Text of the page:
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Is A Lack of Vitamin D Causing Your Illness?

New data suggests that inflammation is the culprit for the incredibly high incidence of deficiency of this nutrient.

Low levels of vitamin D have been correlated with high incidences of cancer, heart disease, autoimmune disorders, poorly functioning immune systems, and musculoskeletal disorders.

A new study from the American Journal of Clinical Nutritionfound that 2 days after knee surgery serum levels of vitamin D dropped 40%, and that three months later levels were still 20-30% below presurgery levels. These researchers showed that this directly correlated with acute inflammation after surgery.

Surprisingly, they also found that the study participants were deficient in vitamin D before the surgery--so deficient that they had secondary hyperparathyroidism!

More research is linking vitamin D to musculoskeletal disorders. A recent study in Headache shows that headache increases with latitude and during seasons with shorter days. They correlated this information with evidence that vitamin D has alleviated headaches in some studies to form a hypothesis that Vitamin D deficiency plays a key role in the development of headache in some people.

Another recent study from the Scandinavian Journal of Primary Carefound "a high prevalence of hypovitaminosis D in patients with non-specific musculoskeletal pain, headache, or fatigue."


Theories linking vitamin D deficiency to certain cancers have been tested and confirmed in more than 200 epidemiological studies, and understanding of its physiological basis stems from more than 2,500 laboratory studies, according to epidemiologist Cedric Garland, DrPH, professor of family and preventive medicine at the UC San Diego School of Medicine.

Dr. Garland’s findings only lend further credence to the mountain of growing evidence that optimal levels of vitamin D are essential for your health. Here are just a few highlights into some of the most noteworthy findings:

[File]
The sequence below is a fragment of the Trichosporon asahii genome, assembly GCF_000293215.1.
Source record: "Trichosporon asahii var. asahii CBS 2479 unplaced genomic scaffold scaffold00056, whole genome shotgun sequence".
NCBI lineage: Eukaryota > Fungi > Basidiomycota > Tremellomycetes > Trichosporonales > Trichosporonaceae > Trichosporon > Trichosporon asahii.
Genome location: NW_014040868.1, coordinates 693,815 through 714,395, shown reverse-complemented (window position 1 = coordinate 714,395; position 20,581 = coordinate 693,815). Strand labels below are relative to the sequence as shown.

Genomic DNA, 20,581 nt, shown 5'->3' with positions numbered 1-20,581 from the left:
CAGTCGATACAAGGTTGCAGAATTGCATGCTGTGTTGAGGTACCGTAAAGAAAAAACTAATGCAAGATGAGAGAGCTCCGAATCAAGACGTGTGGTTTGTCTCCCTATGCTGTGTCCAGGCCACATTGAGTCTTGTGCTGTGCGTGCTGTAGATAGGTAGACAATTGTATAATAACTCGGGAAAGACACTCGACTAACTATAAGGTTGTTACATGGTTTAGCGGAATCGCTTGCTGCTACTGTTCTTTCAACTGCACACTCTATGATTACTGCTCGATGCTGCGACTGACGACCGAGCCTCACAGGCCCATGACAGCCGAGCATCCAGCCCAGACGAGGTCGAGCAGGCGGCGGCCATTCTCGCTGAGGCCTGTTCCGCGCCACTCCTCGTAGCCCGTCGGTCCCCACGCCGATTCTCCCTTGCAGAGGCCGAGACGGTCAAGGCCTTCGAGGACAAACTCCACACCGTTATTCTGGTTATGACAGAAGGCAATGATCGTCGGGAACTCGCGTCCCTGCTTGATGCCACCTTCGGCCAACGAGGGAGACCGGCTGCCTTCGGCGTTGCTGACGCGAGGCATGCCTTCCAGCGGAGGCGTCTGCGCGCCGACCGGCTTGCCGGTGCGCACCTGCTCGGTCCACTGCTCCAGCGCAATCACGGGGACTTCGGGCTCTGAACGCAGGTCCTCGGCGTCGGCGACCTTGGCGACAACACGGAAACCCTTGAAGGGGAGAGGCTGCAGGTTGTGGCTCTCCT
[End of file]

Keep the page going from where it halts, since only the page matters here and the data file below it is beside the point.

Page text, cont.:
* Some 600,000 cases of breast and colorectal cancers could be prevented each year if vitamin D levels among populations worldwide were increased, according to previous research by Dr. Garland and colleagues. And that’s just counting the death toll for two types of cancer.

* Optimizing your vitamin D levels could help you to prevent at least 16 different types of cancer including pancreatic, lung, ovarian, prostate, and skin cancers.

* A large-scale, randomized, placebo-controlled study on vitamin D and cancer showed that vitamin D can cut overall cancer risk by as much as 60 percent! This was such groundbreaking news that the Canadian Cancer Society has actually begun endorsing the vitamin as a cancer-prevention therapy.

* Light-skinned women who had high amounts of long-term sun exposure had half the risk of developing advanced breast cancer (cancer that spreads beyond your breast) as women with lower amounts of regular sun exposure, according to a study in the American Journal of Epidemiology.

* A study by Dr. William Grant, Ph.D., internationally recognized research scientist and vitamin D expert, found that about 30 percent of cancer deaths -- which amounts to 2 million worldwide and 200,000 in the United States -- could be prevented each year with higher levels of vitamin D.

Inflammation is likely at the root of many cases of vitamin D deficiency, and all chronic degenerative diseases.

If your D is low, get a test that compares Arachodonic Acid to EPA--this is a sensitive test for inflammation that compares omega-6's to 3's in your body. If this ration is off it will deplete your vitamin D and erode your health.

The moral of the story is, get your D tested!


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